Stanton’s use of military tribunals was frequent and unhesitant. He intended, for example, to try John Wilkes Booth’s co-conspirators via a secret military tribunal, before heavy public criticism forced him to open the proceedings to the press. Though Stahr is willing to overlook Stanton’s constitutionally dubious actions, given the Civil War’s chaos, Stanton was nonetheless the agent for the Lincoln administration’s worst excesses.
His actions in the immediate aftermath of Lincoln’s assassination were better received; Stahr’s discussion of that period is one of the book’s best. Stanton was present when Lincoln died, set up some of the initial investigations, informed the country of the president’s death, and played a major role in arranging the funeral.
Stahr quotes Assistant Secretary of War Charles Dana’s recollection that it “seemed as if Mr. Stanton thought of everything, and there was a great deal to be thought of that night.” Dana added that the “coolness and clear headedness of Mr. Stanton under these circumstances were most remarkable.”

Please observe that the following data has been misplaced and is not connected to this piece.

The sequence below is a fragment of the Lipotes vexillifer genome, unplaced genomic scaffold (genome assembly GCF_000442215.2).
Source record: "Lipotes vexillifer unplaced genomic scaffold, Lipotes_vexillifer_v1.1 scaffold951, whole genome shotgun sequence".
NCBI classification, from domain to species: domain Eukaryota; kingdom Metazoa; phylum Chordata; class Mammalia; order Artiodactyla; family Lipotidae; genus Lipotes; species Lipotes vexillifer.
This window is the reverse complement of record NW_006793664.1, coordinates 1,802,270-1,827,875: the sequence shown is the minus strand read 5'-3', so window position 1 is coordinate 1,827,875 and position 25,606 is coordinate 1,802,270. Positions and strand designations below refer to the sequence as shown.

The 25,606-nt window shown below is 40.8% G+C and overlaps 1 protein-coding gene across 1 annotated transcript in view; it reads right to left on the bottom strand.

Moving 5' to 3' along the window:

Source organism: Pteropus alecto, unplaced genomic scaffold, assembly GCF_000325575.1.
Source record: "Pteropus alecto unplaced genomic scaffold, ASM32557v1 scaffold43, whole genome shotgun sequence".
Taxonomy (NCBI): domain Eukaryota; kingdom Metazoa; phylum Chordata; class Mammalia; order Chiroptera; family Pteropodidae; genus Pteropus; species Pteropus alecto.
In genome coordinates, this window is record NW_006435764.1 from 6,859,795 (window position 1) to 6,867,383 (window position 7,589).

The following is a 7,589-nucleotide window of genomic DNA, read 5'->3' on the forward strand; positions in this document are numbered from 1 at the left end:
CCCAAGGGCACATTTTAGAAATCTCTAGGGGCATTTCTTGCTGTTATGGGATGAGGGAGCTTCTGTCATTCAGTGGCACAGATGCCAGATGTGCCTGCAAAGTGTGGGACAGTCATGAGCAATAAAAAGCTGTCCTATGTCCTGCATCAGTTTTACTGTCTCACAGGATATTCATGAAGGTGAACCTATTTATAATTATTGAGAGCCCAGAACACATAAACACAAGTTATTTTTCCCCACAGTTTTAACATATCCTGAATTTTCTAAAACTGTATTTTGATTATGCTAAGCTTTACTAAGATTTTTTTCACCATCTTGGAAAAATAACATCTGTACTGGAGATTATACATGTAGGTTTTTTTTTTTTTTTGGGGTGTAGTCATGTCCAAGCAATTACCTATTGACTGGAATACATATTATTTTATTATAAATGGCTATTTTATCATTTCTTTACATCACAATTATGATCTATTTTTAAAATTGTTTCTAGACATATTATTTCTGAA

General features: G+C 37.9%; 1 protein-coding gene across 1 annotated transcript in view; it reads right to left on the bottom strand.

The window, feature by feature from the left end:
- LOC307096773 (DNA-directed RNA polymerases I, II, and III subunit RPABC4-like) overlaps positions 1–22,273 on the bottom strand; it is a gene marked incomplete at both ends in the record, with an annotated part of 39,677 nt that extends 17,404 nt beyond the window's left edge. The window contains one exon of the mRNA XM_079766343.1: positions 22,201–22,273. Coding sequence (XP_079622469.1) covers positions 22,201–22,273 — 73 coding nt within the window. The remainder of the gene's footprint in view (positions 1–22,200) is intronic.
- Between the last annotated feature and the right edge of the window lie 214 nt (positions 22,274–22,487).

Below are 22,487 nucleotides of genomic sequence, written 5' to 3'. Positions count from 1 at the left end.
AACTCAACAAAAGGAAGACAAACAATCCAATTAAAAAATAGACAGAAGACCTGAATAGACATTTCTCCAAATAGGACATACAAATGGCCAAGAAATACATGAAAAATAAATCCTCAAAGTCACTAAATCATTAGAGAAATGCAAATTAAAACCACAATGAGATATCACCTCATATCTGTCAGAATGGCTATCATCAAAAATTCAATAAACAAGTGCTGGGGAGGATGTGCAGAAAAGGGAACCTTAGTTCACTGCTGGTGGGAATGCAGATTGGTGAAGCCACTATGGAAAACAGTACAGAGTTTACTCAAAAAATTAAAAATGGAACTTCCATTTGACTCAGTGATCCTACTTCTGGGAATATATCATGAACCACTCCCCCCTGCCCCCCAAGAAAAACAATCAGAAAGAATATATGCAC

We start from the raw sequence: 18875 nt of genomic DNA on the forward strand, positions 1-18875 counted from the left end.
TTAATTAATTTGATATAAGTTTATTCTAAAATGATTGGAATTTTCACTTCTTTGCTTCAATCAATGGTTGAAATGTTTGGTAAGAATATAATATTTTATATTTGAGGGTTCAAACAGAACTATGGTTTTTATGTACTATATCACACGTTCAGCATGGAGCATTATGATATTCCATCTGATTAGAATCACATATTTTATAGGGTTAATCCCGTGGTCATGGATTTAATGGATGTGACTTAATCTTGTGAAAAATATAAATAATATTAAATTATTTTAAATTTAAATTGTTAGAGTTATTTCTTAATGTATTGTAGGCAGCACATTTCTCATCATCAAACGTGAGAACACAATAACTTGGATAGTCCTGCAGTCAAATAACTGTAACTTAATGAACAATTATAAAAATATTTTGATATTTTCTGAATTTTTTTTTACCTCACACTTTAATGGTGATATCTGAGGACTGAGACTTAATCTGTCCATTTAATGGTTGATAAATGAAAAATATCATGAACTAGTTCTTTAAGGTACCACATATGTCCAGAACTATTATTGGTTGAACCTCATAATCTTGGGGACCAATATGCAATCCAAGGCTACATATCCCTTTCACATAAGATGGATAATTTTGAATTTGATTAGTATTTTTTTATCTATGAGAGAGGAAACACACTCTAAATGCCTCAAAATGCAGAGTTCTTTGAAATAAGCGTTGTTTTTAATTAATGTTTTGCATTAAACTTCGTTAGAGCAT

Even in the midst of the post-assassination chaos, Stanton’s critics interpreted his leadership as a power-hungry, spotlight-stealing ploy to upstage Johnson. Revisionist historians have even accused him of conspiring with Booth to kill Lincoln—a belief held, Stahr notes, by “no serious scholar.”
This will no doubt be the definitive biography of Stanton for at least a generation, although that would also have been the case if Stahr had made the book a bit shorter, especially in his coverage of Stanton’s early life.
Despite that flaw, in Stanton: Lincoln’s War Secretary, Stahr shows that great storytelling need not come at the expense of first-rate scholarship.